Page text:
Jake is designing a new form for your year-end annual reports that will go on the Pledge website. This will have several advantages, including making it easier for you to pass on your information and enabling us to run statistics on what is happening internationally with the project.


We realize folks are in far different places regarding level of participation. If you are not yet ready for a full-scale effort to sign up seniors, consider “tabling” for a day or two--signing up folks, handing out Pledge cards/ribbons/literature, and doing a little publicity ahead of time, if possible. It is a start on getting known on campus and will at least give this year’s senior class a chance to participate--and maybe you'll get a few volunteers for next year's effort . And let your college president or other administrators know, as a first step in their considering adopting the Pledge officially for the school.


Ribbons. The question that many folks ask us at this time of the year is how to get the green ribbons that students typically wear at graduation to mark the pledge (a few schools use alternative colors, for particular reasons). The cheapest way is to buy straight pins and a roll of ribbon at a fabric store–and start cutting! Otherwise, if you’re willing to pay about 10 cents each, you can have them pre-made and ready to wear (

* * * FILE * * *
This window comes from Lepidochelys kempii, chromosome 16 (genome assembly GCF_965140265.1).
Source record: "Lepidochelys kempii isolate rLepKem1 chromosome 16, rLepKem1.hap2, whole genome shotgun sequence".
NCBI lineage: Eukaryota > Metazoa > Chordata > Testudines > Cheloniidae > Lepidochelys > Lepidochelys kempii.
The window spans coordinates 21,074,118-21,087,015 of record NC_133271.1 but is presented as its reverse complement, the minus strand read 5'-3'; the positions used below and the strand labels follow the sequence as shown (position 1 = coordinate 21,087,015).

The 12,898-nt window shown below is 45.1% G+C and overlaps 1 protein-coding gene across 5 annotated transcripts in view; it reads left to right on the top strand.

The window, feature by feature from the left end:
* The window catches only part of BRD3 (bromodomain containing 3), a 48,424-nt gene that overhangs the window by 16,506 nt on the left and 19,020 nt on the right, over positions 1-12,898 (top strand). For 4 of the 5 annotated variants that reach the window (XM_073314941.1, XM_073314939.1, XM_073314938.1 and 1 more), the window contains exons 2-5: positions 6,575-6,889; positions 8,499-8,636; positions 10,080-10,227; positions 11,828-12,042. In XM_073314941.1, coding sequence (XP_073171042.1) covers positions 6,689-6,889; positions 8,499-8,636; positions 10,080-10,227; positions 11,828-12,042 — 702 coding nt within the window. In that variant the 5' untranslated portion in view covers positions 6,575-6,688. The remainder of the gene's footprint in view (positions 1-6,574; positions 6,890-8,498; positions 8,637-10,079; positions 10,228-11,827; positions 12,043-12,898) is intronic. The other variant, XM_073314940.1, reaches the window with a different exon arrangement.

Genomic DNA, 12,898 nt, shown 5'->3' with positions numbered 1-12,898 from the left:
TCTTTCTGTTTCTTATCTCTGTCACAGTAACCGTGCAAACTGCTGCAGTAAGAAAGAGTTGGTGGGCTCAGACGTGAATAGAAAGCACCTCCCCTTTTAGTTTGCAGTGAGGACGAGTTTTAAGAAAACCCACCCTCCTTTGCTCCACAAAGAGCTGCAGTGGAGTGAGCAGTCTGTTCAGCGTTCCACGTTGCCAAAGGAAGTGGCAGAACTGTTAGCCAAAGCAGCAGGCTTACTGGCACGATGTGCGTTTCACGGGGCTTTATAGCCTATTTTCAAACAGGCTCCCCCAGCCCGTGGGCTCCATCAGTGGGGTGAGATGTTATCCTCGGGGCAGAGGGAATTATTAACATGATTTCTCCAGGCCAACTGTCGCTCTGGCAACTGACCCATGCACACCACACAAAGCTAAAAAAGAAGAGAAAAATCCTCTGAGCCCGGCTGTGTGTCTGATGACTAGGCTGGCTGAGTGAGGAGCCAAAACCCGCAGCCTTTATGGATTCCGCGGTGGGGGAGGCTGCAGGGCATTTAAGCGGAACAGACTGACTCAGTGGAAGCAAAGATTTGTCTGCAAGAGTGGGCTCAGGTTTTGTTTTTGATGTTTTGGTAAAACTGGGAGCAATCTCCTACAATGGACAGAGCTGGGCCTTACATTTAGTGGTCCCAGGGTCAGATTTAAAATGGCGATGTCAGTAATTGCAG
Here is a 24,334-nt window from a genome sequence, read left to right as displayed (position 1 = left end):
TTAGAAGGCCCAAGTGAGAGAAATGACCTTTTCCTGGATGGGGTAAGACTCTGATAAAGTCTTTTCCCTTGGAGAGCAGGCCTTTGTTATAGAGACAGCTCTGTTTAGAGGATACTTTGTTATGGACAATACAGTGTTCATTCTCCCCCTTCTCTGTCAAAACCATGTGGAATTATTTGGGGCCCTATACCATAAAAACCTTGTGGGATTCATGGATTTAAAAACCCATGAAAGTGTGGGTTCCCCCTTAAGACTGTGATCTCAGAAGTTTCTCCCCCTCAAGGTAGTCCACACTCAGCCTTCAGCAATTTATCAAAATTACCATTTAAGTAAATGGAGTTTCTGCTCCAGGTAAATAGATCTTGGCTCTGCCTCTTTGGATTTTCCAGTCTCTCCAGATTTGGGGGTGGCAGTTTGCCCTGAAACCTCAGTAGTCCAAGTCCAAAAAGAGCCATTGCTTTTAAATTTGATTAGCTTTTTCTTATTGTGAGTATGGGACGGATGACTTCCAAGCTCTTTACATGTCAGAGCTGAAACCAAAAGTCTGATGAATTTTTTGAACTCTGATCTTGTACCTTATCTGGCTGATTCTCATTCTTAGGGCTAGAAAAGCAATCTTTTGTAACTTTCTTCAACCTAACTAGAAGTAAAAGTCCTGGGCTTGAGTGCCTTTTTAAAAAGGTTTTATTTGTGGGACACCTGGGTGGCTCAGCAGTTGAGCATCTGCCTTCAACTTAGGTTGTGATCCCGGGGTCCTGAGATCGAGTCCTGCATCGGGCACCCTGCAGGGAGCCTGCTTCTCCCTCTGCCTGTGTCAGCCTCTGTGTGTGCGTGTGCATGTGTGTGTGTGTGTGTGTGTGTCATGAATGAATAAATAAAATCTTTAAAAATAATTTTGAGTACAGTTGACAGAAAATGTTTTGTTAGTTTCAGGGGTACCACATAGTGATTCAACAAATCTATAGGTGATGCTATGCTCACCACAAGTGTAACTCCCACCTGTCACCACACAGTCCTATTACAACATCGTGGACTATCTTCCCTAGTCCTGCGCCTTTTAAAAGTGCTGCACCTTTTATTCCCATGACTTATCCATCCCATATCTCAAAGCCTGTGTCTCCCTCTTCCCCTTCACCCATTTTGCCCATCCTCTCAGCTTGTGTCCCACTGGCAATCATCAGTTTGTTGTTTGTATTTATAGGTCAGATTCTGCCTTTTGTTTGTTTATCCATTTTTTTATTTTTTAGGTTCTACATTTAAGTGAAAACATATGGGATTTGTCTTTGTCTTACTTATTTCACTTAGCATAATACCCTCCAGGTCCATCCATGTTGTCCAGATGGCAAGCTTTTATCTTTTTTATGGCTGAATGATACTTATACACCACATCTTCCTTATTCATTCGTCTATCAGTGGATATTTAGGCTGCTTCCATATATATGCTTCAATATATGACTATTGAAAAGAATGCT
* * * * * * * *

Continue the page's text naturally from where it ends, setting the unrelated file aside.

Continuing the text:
Thanks, and good luck in your work this spring,




Neil Wollman

National Coordinator

MC Box 135

Manchester College

North Manchester, IN  46962





Humboldt State University (California) initiated the Graduation Pledge of Social and Environmental Responsibility. It states, "I pledge to explore and take into account the social and environmental consequences of any job I consider and will try to improve these aspects of any organizations for which I work." Students define for themselves what it means to be socially and environmentally responsible. Students at over a hundred colleges and universities have used the pledge at some level. The schools involved include small liberal arts colleges (Colgate and Macalester); large state universities (Oregon and Utah), and large private research universities (University of Pennsylvania and Duke). The Pledge is also now found at graduate and professional schools, high schools , and schools overseas (Taiwan and Australia).